Shelob and Sauron, friends or foes?

This concept of Shelob eating Orcs begs the question: is Shelob Sauron's friend or his enemy? The answer is a bit tricky, but throughout the various references to Shelob found throughout Tolkien's writings, it's fairly easy to surmise that she's definitely not his enemy. That said, she's doesn't appear to particularly be his friend, either. Shelob marches to the beat of her own morbid drum. She's uninterested in political struggles and the idea of getting her claws on the One Ring of power is completely pointless to her. True to her heritage, Shelob is genuinely obsessed with food and her own gloomy lifestyle. Period. End of story. This isn't a natural fit with Sauron's larger ambition and conquests, however Tolkien does note that Shelob and the Dark Lord do manage to get along. In fact, they're downright hospitable neighbors; while she does eat Sauron's servants every once in a while, she repays him in kind by guarding the pass of Cirith Ungol from any intruders.

Sauron doesn't just see this as a fair bargain, either. He knows that he's getting a good deal. In The Two Towers, it explains that it "pleased him" that she lurked in the mountains on the edge of his realm. In fact, he literally goes out of his way to thank her for her freelancing services. How? By sending her treats. Like a master rewarding his pet, the text tells us that Sauron "would send her prisoners that he had no better uses for." It adds that "he would have them driven to her hole, and report brought back to him of the play she made." Interestingly, it's Shelob's reputation for endless huger that helps to set up the entire Cirith Ungol-poisoned Frodo conundrum, which all kicks off when she meets Gollum for the first time.

Shelob's servant brings her food

At a certain point, Gollum stumbles across Shelob when he's hunting for the One Ring. When this happens, he's overwhelmed by her ghastly personality and he literally bows down and worships her. She spares the miserable wretch, and he promises in return to bring her food. Stepping into the role of personal shopper, Gollum heads out into the wild world to bring Shelob sweeter meat than her dull Orcish diet. Apparently he's so intimidated by her controlling spirit that he returns to her more than once. This happens often enough that the nearby Orcs come to recognize him and even refer to him as her "Sneak." Eventually, he leads Frodo and Sam into her lair, to bring her a particularly tasty morsel, as told in The Two Towers.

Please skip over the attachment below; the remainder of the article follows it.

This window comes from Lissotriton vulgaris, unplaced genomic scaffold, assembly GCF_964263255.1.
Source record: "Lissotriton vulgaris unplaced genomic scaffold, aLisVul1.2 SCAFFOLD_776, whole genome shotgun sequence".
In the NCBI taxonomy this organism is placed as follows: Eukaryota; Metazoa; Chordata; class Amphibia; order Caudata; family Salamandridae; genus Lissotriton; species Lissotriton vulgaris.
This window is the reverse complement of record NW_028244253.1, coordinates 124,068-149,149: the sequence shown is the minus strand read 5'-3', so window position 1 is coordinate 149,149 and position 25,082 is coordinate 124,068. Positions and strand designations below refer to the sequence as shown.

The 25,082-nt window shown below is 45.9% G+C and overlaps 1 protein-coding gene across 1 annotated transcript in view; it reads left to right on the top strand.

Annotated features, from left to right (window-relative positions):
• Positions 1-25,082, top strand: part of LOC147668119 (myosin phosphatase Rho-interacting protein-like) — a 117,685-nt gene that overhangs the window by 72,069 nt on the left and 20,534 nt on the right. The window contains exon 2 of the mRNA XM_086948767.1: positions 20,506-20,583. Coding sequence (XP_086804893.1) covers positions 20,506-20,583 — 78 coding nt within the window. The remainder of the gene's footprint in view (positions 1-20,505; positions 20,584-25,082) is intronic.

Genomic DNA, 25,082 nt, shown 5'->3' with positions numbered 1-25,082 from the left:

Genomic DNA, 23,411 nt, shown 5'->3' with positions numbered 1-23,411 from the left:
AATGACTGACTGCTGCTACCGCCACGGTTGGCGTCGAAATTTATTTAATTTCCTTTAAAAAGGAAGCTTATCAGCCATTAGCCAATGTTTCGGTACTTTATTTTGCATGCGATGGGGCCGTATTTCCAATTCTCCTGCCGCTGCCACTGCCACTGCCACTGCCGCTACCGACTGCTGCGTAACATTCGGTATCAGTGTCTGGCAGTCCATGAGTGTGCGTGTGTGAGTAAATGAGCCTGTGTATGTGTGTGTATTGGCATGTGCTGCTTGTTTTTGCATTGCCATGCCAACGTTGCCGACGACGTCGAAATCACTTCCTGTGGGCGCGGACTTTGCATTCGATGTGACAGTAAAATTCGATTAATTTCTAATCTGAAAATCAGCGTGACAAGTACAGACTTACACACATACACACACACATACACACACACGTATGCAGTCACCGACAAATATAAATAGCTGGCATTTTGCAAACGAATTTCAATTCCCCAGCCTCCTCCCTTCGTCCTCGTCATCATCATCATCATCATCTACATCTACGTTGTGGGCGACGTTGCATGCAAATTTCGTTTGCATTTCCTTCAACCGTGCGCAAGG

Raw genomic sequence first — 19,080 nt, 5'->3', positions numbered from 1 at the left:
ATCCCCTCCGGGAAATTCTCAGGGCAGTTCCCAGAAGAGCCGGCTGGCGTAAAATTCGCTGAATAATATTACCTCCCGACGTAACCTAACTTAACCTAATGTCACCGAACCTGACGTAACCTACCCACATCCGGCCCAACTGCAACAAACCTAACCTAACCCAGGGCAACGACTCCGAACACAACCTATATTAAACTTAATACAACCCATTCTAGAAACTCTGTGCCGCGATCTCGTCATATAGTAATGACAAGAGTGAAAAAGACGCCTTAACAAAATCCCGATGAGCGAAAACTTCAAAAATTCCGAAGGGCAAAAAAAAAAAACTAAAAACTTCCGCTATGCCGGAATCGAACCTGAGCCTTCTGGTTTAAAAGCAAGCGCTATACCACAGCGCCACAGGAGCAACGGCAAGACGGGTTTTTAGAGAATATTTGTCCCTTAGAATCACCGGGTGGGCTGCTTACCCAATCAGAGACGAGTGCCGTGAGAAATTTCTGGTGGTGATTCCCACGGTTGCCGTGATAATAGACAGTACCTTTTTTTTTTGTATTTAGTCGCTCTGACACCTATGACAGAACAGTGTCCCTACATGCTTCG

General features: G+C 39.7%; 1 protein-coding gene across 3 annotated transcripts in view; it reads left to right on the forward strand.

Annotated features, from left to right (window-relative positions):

Throughout this time, Gollum himself is planning his own double treachery. He hopes to get the Ring back after Shelob eats the Hobbits. Once he has his Precious back, Gollum tells himself that "She'll know it, O yes, then we'll pay Her back, my precious." But even the best-laid plans of mice and men and warped, Hobbit-like villains go awry. Gollum's schemes go off the rails when Shelob is defeated by Sam. The monstrous guardian of the pass is wounded and retreats into her lair in agony. At this point, Shelob disappears from the story. Some have surmised (via Tolkien Gateway) that she eventually dies due to an inability to hunt when blind. However, this seems unlikely, as Sam only pokes one of her eyes out, and the Phial of Galadriel doesn't seem to permanently blind her. All we hear from Tolkien is that "whether she lay long in her lair, nursing her malice and her misery...until with hunger like death she spun once more her dreadful snares in the glens of the Mountains of Shadow, this tale does not tell."